Micro Moth

6248 Please help me identify this bug that I found on the counter in my kitchen (which at one point was an addition on the original house) today, June 16, 2018

Number 6248 – This is a very tiny moth, a member of one of several families that collectively are referred to as microlepidoptera or micro moths. These usually can be identified only through dissection and examination under magnification. It is nothing that will infest anything indoors.

Black Soldier Fly

6247 Central Alabama, 06/16/18, on our way to another hot day. Found flying around kitchen previous night and again this AM. From Chandalar Circle Pelham United States

Number 6247 – This appears to be a black soldier fly, Hermetia illucens (Diptera: Stratiomyidae). They are harmless, and their larvae are scavengers on decomposing organic matter. Click here for more detailed information.

Caterpillar of a gypsy moth

6246 Multicolored Caterpillar! From Dunnvile Ontario

Number 6246 – This is a caterpillar of a gypsy moth, Lymantria dispar (Lepidoptera: Erebidae; subfamily Lymantriinae), a very destructive introduced pest species. Click here for more detailed information.

Larvae of Beetles

6245 I am thinking this is a wire worm but not sure all through  spring and summer they are in my ceiling light fixtures and randomly in my cupboards. Id like to know what kind of worm they are so i can try to get rid of them effectively. Thanks! From Grande prairie, Alberta

Number 6245 – These are larvae of beetles in the family Dermestidae (carpet/skin/hide/larder beetles and allies). The top two are in the genus Dermestes (larder beetles); I’m not sure about the bottom one; it might be in the genus Attagenus (black carpet beetles). Click here for control/management advice.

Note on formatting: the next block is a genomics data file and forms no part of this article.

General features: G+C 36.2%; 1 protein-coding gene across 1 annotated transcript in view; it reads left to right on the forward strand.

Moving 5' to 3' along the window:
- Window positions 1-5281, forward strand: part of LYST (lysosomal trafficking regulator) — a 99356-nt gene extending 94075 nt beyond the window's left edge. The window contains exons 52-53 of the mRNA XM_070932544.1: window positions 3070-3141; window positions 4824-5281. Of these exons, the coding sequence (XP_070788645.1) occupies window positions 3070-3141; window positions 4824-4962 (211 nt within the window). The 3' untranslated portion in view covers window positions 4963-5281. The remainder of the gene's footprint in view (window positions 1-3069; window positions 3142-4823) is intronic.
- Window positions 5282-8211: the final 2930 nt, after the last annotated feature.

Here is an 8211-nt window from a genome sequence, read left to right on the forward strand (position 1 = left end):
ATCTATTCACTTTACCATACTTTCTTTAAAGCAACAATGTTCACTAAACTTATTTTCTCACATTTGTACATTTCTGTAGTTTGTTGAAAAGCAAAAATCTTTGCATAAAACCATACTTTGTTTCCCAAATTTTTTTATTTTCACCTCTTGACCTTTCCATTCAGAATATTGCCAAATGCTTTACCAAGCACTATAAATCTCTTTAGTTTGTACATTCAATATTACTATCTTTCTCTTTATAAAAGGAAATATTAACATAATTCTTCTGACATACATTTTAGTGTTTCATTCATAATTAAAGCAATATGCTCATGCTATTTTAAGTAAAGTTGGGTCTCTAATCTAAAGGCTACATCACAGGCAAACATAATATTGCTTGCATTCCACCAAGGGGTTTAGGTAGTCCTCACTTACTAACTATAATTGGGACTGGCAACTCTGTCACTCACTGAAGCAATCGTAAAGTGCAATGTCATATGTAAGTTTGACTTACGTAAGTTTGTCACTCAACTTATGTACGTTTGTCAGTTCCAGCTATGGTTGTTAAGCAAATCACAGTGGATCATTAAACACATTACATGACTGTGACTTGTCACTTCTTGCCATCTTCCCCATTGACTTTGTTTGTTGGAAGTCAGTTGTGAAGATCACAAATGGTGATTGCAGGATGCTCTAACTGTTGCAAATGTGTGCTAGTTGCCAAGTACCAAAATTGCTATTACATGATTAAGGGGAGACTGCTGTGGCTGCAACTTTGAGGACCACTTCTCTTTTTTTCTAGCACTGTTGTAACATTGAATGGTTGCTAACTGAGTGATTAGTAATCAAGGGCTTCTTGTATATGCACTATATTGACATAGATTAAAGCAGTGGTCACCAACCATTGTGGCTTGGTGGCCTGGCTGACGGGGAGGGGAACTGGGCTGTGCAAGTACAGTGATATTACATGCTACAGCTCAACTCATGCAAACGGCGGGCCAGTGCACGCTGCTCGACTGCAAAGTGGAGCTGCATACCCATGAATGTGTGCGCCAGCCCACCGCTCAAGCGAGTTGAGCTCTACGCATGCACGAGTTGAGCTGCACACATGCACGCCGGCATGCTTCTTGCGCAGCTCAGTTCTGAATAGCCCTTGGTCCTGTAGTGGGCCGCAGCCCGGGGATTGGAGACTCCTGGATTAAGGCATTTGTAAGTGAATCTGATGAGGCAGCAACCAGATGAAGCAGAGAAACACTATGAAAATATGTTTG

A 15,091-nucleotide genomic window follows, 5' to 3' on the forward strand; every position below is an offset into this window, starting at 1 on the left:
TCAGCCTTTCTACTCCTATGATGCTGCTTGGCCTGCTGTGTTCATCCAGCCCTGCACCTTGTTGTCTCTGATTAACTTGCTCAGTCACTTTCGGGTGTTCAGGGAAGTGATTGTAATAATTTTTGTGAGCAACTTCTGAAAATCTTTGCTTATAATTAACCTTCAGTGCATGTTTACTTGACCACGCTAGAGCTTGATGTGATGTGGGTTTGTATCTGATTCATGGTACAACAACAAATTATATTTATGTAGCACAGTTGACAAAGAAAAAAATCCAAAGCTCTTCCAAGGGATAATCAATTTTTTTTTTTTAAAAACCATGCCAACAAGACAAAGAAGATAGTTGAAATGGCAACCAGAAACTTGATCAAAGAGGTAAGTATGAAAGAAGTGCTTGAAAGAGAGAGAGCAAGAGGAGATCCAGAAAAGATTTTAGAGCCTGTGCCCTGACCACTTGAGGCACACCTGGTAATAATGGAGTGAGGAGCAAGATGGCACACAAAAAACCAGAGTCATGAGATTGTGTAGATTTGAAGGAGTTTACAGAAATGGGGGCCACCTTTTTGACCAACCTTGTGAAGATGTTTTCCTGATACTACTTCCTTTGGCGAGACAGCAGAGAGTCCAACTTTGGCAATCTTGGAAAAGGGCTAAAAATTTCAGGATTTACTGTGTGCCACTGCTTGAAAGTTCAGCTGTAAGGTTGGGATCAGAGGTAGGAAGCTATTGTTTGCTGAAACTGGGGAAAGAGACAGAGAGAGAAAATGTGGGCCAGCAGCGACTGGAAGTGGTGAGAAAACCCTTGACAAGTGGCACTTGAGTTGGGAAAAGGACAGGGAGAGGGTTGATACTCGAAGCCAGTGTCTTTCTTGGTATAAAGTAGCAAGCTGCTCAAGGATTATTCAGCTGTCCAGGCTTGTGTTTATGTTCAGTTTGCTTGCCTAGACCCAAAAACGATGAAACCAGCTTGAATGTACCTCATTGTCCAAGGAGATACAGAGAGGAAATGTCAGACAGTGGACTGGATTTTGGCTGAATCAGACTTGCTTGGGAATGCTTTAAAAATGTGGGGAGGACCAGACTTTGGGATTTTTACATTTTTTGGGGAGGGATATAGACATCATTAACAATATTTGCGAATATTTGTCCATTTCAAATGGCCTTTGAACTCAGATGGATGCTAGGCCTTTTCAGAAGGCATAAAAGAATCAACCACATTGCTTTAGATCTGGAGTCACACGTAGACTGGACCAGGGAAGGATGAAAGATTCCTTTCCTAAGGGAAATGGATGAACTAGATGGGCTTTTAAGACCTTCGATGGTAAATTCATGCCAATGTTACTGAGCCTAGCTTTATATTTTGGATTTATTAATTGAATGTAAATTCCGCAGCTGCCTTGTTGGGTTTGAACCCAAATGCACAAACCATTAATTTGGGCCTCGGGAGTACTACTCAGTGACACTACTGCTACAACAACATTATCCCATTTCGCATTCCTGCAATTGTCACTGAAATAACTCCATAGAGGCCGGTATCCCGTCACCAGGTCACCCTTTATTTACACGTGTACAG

Cigarette Beetle or Black Carpet Beetle

6244 Found this scrambling under my bed when I was doing an inspection. I did crush it a little, hence the break and ooze at the bottom. Scared it’s a bed bug, but it doesn’t look like bed bug pictures I found. From Toronto, ON

Number 6244 – This beetle could be either in the family Anobiidae (such as the cigarette beetle) or Dermestidae (such as the black carpet beetle); a clearer view of its antennae would be helpful. Definitely not a bed bug!

Jerusalem Cricket

6243 This was taken June 11, 2018 in Osoyoos, BC in the morning. It was approximately 1 ​1⁄4 inches long. It was found underneath a rubber made container and really ran to try and get underground again not unlike a crab at the beach when you lift the rocks. Any help knowing what this is would be appreciated as this has really stumped. my sister and I.

Number 6243 – This is a relative of grasshoppers and crickets known as a Jerusalem cricket (Orthoptera: Stenopalmatidae). For some odd reason, they also are called ‘potato bugs’ by some people.  Click here for images and more detailed information.

Stink Bugs

6242 Please help me for identification this insect. I don’t know that this insect is harmful or not. I have see this insect on green gram. haumangarh, Rajasthan

Number 6242 – These are stink bugs (Hemiptera/Heteroptera: Pentatomidae); this family includes both plant feeders and predatory species. Usually, when you see a group of them at the same place, they likely are plant feeders, as predatory species tend to be solitary in habit. Your specimens bear a superficial resemblance to one known as the Bagrada bug (Click here), but they may be something different.

Ichneumon wasp

6241 Found this bug on my car today and haven’t seen anything like it before. From Aurora, Ontario

Number 6241 – This is an ichneumon wasp (Hymenoptera: Ichneumonidae). This is a very large family comprising thousands of species, all of which are parasitic on other insects and spiders. They are harmless to humans.

Aspen Serpentine leafminer

6240 On June 4, 2018 I noticed several leaves on this poplar tree looking as though they had a silver sheen. On closer examination, the silver sheen looked like an intricate maze on each leaf ending with a small spot that might be an egg. About 10-15% of the leaves may be infected. It is only about 3-4 weeks since the leaves matured. From Canmore, AB